The Electronic Frontier Foundation (EFF) is the latest to voice against the US Treasury Department’s decision to ban the use of Tornado Cash, a crypto mixer, in the United States.
The organization is deeply concerned that the US Treasury Department included an open source computer project Tornado Cash on its list of sanctioned individuals. It highlighted that the code has long been recognized as speech. As such, there are clear First Amendment implications whenever the government inhibits the publication of computer code on a public website.
The Github open-source repository barred the account of Tornado Cash developer Roman Semenov in response to the sanctions. The crypto mixer’s repository had freely published the code used to run the service. The US Treasury Department’s decision to ban Tornado Cash hasn’t gone down well with crypto and privacy advocates. They have stepped up efforts to organize a response. A crypto non-profit, Coin Center, is preparing a legal challenge for banning Tornado Cash. Neeraj K. Agrawal, Coin Center’s executive, tweeted that OFAC has exceeded its statutory authority by sanctioning the Tornado Cash smart contract. In this regard, Coin Center is looking at a court challenge. Moreover, the NGO’s Jerry Brito and Peter Van Valkenburgh believe the Treasury’s Office of Foreign Assets Control overstepped by adding Tornado Cash’s smart contract addresses to its specially designated nationals and blocked person list. They said the action violates constitutional rights to due process and free speech. The executives added that OFAC has not adequately acted to mitigate the foreseeable impact its action would have on innocent Americans.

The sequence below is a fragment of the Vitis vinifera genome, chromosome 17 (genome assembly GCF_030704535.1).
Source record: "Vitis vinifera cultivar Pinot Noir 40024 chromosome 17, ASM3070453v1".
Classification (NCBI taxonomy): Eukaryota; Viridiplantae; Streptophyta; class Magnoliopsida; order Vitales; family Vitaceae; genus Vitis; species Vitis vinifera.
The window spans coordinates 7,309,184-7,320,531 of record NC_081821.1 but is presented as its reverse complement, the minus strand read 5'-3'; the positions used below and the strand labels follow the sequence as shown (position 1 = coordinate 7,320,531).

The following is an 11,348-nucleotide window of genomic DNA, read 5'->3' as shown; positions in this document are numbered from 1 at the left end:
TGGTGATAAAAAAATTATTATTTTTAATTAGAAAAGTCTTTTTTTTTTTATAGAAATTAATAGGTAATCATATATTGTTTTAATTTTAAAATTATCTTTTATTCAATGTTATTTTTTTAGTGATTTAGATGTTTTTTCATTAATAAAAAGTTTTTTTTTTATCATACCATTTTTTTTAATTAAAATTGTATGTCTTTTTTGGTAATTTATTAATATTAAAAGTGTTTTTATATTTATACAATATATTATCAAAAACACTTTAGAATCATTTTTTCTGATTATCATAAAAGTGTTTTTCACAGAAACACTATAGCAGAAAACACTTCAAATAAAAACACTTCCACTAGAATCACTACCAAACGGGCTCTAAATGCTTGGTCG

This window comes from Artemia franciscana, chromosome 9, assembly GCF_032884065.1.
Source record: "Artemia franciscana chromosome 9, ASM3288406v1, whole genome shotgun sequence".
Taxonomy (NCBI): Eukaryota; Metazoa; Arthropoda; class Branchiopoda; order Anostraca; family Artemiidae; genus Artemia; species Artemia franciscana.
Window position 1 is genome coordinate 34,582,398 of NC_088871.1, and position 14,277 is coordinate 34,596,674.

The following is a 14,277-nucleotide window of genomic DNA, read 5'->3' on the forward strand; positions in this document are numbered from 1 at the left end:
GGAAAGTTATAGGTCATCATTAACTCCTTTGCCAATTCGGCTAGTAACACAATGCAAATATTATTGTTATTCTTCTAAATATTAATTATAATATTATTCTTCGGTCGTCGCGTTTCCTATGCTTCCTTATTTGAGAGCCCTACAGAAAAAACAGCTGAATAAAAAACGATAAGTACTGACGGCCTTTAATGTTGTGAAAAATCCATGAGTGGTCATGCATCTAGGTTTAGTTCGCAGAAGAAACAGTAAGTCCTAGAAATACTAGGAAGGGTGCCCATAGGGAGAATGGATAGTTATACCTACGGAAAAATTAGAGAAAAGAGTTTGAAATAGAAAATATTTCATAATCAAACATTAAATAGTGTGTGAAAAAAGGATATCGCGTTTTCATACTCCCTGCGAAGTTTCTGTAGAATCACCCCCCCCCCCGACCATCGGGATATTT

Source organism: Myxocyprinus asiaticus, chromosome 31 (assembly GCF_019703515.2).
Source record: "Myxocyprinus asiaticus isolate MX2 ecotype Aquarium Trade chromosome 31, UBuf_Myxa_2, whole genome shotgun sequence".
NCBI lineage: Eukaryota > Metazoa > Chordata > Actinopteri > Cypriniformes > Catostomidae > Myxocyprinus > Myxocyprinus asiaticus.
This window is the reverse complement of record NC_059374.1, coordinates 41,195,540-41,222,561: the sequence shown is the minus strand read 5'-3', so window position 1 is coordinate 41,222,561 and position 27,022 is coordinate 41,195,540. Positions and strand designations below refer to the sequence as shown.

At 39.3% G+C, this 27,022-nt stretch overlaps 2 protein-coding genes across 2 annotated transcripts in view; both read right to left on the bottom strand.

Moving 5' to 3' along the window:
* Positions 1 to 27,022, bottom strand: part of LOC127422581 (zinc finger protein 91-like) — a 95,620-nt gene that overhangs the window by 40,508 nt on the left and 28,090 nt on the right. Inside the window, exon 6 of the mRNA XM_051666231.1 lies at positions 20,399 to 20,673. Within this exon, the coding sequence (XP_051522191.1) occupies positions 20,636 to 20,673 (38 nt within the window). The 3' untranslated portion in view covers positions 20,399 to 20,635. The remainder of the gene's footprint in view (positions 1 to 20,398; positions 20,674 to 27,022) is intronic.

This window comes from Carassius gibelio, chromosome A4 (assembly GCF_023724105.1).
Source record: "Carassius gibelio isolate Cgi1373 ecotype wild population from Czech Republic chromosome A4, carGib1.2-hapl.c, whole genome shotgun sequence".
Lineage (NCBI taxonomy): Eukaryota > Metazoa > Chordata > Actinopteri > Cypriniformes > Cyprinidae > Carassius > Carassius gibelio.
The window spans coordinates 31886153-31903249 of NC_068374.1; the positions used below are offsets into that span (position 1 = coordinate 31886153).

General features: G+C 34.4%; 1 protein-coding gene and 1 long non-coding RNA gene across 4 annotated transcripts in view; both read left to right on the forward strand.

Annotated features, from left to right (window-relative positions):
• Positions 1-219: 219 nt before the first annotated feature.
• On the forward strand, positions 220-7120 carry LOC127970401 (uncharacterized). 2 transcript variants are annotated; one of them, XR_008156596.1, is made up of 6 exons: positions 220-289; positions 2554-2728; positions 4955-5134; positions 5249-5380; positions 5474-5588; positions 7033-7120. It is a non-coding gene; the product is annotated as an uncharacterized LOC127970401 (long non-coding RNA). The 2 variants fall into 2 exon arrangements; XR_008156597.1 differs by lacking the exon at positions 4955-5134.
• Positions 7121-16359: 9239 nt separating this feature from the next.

Chris Tomeo, head of growth marketing for Electric Coin Company, says privacy gives the ability to express oneself, to be creative, to spend time and money in whatever manner the user likes, without the scrutiny of others. He outlined that privacy protects the users’ intimate moments, most embarrassing ambitions, radical ideas, and the ability for one to be their true selves.